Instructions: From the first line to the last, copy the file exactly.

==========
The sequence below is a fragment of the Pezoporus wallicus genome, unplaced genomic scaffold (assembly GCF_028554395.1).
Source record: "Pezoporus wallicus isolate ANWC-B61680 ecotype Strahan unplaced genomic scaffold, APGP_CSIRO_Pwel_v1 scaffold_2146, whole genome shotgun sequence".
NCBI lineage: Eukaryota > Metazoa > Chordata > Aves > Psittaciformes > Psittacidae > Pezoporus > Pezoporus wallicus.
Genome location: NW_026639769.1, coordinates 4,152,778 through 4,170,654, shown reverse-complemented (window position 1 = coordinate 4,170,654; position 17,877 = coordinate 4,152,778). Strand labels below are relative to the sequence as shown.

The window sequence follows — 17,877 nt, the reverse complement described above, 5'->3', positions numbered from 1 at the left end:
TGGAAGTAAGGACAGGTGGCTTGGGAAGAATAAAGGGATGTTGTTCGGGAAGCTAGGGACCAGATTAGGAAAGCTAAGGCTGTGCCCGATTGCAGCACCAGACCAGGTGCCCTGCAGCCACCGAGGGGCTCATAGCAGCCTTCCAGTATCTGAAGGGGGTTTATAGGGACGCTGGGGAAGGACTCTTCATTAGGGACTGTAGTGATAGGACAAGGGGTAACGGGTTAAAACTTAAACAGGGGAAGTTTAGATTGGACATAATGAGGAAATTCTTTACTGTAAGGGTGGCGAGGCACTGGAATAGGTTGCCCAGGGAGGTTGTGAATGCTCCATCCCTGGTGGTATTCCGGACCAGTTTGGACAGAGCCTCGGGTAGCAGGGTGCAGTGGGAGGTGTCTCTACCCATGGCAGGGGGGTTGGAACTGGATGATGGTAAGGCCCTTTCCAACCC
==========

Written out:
The sequence below is a fragment of the Pezoporus wallicus genome, unplaced genomic scaffold (assembly GCF_028554395.1).
Source record: "Pezoporus wallicus isolate ANWC-B61680 ecotype Strahan unplaced genomic scaffold, APGP_CSIRO_Pwel_v1 scaffold_2146, whole genome shotgun sequence".
NCBI lineage: Eukaryota > Metazoa > Chordata > Aves > Psittaciformes > Psittacidae > Pezoporus > Pezoporus wallicus.
Genome location: NW_026639769.1, coordinates 4,152,778 through 4,170,654, shown reverse-complemented (window position 1 = coordinate 4,170,654; position 17,877 = coordinate 4,152,778). Strand labels below are relative to the sequence as shown.

The window sequence follows — 17,877 nt, the reverse complement described above, 5'->3', positions numbered from 1 at the left end:
TGGAAGTAAGGACAGGTGGCTTGGGAAGAATAAAGGGATGTTGTTCGGGAAGCTAGGGACCAGATTAGGAAAGCTAAGGCTGTGCCCGATTGCAGCACCAGACCAGGTGCCCTGCAGCCACCGAGGGGCTCATAGCAGCCTTCCAGTATCTGAAGGGGGTTTATAGGGACGCTGGGGAAGGACTCTTCATTAGGGACTGTAGTGATAGGACAAGGGGTAACGGGTTAAAACTTAAACAGGGGAAGTTTAGATTGGACATAATGAGGAAATTCTTTACTGTAAGGGTGGCGAGGCACTGGAATAGGTTGCCCAGGGAGGTTGTGAATGCTCCATCCCTGGTGGTATTCCGGACCAGTTTGGACAGAGCCTCGGGTAGCAGGGTGCAGTGGGAGGTGTCTCTACCCATGGCAGGGGGGTTGGAACTGGATGATGGTAAGGCCCTTTCCAACCC